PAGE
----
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Risk and Resilience: Animal Models Shed Light on the Pivotal Role of Inflammation in Individual Differences in Stress-Induced Depression

  • Jennifer C. Felger
    Affiliations
    Department of Psychiatry and Behavioral Sciences, Emory University, Atlanta, Georgia

    Winship Cancer Institute, Emory University, Atlanta, Georgia
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  • Ebrahim Haroon
    Affiliations
    Department of Psychiatry and Behavioral Sciences, Emory University, Atlanta, Georgia
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  • Andrew H. Miller
    Correspondence
    Address correspondence to Andrew H. Miller, Department of Psychiatry and Behavioral Sciences, Emory University School of Medicine, 1365-B Clifton Road, 5th Floor, B 5101, Atlanta, GA 30322
    Affiliations
    Department of Psychiatry and Behavioral Sciences, Emory University, Atlanta, Georgia

    Winship Cancer Institute, Emory University, Atlanta, Georgia
    Search for articles by this author
      Data indicate a compelling relationship between inflammation and depression that may have profound clinical relevance (
      • Haroon E.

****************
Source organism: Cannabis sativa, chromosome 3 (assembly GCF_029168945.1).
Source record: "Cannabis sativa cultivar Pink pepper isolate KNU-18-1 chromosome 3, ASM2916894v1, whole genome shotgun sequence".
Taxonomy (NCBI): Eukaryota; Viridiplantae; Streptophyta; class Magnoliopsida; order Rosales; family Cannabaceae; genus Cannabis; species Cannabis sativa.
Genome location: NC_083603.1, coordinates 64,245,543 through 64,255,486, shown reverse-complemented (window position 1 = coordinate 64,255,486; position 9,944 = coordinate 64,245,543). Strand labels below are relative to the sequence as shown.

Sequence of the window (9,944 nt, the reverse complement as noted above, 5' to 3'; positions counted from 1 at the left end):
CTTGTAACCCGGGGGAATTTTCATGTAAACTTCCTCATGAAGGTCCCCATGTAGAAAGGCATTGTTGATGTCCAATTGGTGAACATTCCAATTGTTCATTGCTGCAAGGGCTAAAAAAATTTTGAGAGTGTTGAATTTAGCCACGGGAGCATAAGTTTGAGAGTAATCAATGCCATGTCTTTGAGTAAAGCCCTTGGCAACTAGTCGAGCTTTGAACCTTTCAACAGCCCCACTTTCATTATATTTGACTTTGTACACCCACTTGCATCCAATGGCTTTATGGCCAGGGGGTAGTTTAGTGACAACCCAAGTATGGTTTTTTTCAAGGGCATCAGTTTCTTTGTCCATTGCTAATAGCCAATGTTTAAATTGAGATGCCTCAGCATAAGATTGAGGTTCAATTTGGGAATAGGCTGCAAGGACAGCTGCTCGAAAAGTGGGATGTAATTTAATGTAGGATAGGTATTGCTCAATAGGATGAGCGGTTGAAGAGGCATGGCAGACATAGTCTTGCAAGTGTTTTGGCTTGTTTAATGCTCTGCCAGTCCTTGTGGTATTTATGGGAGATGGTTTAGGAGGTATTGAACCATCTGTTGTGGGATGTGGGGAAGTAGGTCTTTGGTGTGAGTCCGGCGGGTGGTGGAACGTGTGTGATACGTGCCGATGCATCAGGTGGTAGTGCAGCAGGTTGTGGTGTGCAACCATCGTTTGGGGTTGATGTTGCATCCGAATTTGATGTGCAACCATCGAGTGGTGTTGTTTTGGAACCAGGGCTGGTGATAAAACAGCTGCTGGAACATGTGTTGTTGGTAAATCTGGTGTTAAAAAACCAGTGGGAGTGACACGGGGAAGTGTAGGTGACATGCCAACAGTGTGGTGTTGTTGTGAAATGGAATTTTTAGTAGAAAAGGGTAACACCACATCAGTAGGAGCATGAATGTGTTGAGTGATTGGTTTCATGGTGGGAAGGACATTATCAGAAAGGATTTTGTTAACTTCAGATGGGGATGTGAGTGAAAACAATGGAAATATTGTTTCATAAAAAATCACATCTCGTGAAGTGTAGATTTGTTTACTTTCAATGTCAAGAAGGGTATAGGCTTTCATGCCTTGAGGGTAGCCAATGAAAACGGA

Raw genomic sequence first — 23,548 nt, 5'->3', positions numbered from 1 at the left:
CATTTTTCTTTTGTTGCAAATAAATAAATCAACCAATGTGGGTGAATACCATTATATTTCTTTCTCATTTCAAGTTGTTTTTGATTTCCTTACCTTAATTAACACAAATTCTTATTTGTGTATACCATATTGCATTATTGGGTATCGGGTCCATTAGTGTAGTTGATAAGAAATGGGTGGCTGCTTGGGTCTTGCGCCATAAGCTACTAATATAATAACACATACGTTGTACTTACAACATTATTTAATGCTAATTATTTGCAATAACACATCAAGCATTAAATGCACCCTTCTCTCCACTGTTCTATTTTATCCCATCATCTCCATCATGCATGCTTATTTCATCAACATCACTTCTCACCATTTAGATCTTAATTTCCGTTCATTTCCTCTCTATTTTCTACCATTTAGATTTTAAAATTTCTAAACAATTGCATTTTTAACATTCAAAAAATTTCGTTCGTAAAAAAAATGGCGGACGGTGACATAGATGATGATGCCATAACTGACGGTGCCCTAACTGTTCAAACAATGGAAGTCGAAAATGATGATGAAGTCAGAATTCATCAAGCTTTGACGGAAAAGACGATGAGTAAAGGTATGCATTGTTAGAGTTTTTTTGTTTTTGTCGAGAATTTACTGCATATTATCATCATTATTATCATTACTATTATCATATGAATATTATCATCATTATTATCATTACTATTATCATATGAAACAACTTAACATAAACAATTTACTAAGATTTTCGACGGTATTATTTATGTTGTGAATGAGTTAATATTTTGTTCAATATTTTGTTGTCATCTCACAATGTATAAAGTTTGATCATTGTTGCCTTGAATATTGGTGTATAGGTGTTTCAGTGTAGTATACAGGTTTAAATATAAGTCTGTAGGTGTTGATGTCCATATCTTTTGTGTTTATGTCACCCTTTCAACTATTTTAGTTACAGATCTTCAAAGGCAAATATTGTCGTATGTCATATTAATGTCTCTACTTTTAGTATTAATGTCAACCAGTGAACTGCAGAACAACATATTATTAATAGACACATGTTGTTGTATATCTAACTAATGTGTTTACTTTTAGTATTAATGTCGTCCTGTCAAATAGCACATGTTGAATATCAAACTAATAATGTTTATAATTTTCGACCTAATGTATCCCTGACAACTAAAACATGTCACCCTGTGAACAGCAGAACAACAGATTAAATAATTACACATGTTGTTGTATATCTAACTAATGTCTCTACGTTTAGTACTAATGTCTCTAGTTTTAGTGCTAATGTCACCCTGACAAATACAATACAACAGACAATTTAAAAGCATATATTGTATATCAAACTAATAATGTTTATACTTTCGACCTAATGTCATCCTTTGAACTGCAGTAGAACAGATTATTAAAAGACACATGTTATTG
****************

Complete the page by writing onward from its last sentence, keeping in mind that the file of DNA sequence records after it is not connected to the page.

• Raison C.L.
      • Miller A.H.
      Psychoneuroimmunology meets neuropsychopharmacology: Translational implications of the impact of inflammation on behavior.
      ). A significant proportion of patients with depression reliably exhibit increased inflammatory markers, and exposure of humans to stress, a well-known precipitant of depression, is associated with activation of inflammatory responses. Nevertheless, an important unresolved question is whether inflammation is a cause or a consequence of depression. For example, if inflammation causes depression, strategies to reduce inflammation would be a rational approach to reduce the risk of the disease and ultimately to treat it. Alternatively, if increased inflammation is a consequence of the many biologic alterations that occur as a result of stress or depression including changes in the regulation of the hypothalamic-pituitary-adrenal axis and autonomic nervous system, both of which have potent immunomodulatory effects, increased inflammation in depression, while representing a significant deleterious repercussion of the disorder, may have limited relevance to its pathogenesis. Thus, teasing apart this issue of cause or consequence becomes essential for understanding the relative strategy for addressing inflammation and determining its relevance to the risk for depression and other stress-related disorders.
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